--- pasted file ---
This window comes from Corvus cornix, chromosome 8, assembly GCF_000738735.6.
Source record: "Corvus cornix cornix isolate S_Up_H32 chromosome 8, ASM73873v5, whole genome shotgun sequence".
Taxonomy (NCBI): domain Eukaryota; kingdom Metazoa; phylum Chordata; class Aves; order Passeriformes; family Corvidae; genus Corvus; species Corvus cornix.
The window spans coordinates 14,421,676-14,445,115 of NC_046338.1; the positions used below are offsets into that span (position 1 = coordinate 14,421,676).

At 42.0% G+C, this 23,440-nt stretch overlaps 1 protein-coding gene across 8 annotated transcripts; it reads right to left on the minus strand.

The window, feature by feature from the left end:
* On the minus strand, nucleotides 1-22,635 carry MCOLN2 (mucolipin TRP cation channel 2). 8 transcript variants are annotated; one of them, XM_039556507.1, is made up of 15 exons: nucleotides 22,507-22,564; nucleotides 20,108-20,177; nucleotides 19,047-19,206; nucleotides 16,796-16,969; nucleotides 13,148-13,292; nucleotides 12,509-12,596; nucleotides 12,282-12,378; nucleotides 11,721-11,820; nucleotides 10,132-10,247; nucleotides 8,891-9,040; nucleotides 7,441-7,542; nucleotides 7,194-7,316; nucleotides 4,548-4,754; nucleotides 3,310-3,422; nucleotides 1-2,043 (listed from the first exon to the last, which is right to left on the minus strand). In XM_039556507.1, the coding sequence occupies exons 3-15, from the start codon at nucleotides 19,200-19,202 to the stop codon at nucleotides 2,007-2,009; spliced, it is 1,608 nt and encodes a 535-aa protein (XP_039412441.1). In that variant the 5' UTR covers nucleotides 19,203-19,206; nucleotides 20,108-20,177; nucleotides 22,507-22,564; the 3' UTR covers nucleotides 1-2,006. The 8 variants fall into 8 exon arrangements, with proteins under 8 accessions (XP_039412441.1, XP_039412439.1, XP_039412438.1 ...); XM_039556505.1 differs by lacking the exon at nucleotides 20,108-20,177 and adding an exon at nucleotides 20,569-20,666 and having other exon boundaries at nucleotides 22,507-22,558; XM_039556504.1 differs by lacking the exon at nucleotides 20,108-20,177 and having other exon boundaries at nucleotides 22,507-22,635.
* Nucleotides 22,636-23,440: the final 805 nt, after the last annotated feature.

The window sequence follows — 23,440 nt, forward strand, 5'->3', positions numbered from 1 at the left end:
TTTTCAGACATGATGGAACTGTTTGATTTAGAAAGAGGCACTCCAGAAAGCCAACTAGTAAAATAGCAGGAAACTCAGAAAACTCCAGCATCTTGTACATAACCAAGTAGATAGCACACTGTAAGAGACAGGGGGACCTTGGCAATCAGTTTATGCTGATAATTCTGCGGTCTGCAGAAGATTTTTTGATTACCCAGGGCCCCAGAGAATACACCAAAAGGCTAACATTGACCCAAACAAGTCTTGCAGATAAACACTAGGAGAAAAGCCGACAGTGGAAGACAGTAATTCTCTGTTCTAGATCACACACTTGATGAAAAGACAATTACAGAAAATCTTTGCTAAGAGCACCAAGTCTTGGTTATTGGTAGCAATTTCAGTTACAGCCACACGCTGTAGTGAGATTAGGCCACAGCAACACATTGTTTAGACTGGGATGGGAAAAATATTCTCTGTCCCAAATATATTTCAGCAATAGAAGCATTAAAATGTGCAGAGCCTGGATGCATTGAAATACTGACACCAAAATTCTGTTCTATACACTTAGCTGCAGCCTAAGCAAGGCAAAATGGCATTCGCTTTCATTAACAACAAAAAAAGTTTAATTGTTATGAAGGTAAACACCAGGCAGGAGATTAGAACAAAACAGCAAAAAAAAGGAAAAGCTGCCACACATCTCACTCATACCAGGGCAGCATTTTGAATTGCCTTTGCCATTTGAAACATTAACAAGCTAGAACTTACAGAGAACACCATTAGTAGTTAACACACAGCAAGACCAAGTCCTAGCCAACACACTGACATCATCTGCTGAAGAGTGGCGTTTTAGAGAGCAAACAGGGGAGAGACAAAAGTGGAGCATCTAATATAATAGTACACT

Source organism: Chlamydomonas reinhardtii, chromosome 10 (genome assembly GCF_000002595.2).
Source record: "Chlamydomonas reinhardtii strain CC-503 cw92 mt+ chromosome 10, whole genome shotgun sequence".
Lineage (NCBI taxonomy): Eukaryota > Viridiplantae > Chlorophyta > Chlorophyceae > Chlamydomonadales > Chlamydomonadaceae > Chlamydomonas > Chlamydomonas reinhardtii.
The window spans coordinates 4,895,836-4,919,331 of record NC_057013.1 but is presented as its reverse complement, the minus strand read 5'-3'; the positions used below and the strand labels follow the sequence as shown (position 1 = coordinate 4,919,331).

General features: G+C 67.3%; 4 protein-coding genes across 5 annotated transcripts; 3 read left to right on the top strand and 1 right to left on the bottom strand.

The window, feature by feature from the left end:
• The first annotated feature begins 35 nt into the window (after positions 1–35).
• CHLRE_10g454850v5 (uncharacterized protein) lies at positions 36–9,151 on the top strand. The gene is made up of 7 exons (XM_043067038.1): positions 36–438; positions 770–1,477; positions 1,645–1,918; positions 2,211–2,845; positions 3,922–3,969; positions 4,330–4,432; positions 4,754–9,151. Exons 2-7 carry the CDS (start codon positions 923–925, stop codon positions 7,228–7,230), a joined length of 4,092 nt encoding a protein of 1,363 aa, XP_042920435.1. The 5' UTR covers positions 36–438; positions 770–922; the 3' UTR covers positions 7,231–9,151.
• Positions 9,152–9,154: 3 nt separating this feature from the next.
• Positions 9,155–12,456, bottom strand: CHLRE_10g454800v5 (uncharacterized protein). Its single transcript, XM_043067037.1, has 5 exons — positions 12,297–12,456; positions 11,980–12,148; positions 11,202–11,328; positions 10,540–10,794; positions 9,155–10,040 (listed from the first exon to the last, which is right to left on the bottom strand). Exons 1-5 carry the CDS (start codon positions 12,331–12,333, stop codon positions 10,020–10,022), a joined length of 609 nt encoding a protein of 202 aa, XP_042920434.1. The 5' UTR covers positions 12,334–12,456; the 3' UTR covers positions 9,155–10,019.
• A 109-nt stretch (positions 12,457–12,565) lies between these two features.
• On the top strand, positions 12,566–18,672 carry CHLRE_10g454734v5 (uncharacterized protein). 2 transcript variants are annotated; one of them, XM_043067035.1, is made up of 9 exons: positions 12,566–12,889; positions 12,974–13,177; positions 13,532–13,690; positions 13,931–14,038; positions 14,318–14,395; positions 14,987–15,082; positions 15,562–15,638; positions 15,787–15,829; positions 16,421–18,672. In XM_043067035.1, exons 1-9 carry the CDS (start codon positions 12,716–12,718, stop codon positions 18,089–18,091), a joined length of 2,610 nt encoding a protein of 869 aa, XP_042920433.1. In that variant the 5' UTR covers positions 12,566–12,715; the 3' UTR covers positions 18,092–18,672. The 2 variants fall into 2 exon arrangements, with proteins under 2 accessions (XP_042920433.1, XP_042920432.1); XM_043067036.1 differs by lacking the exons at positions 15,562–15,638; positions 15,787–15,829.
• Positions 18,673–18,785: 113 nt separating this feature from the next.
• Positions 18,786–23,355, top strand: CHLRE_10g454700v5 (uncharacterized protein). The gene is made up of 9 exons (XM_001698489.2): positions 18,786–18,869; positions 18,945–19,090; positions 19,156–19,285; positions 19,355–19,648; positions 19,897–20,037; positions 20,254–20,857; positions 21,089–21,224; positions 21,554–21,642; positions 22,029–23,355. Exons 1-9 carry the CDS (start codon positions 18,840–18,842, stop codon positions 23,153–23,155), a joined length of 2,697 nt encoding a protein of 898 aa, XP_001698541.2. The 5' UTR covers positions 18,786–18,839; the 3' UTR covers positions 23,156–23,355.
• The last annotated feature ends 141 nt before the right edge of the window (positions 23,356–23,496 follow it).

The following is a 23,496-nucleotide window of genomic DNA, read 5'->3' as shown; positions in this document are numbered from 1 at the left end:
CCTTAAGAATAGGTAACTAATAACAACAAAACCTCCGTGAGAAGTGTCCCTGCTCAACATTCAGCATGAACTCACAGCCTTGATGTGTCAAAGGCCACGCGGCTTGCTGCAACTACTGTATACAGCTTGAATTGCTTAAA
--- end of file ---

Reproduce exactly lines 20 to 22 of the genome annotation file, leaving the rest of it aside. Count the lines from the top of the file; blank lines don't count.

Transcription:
• Positions 9,155–12,456, bottom strand: CHLRE_10g454800v5 (uncharacterized protein). Its single transcript, XM_043067037.1, has 5 exons — positions 12,297–12,456; positions 11,980–12,148; positions 11,202–11,328; positions 10,540–10,794; positions 9,155–10,040 (listed from the first exon to the last, which is right to left on the bottom strand). Exons 1-5 carry the CDS (start codon positions 12,331–12,333, stop codon positions 10,020–10,022), a joined length of 609 nt encoding a protein of 202 aa, XP_042920434.1. The 5' UTR covers positions 12,334–12,456; the 3' UTR covers positions 9,155–10,019.
• A 109-nt stretch (positions 12,457–12,565) lies between these two features.
• On the top strand, positions 12,566–18,672 carry CHLRE_10g454734v5 (uncharacterized protein). 2 transcript variants are annotated; one of them, XM_043067035.1, is made up of 9 exons: positions 12,566–12,889; positions 12,974–13,177; positions 13,532–13,690; positions 13,931–14,038; positions 14,318–14,395; positions 14,987–15,082; positions 15,562–15,638; positions 15,787–15,829; positions 16,421–18,672. In XM_043067035.1, exons 1-9 carry the CDS (start codon positions 12,716–12,718, stop codon positions 18,089–18,091), a joined length of 2,610 nt encoding a protein of 869 aa, XP_042920433.1. In that variant the 5' UTR covers positions 12,566–12,715; the 3' UTR covers positions 18,092–18,672. The 2 variants fall into 2 exon arrangements, with proteins under 2 accessions (XP_042920433.1, XP_042920432.1); XM_043067036.1 differs by lacking the exons at positions 15,562–15,638; positions 15,787–15,829.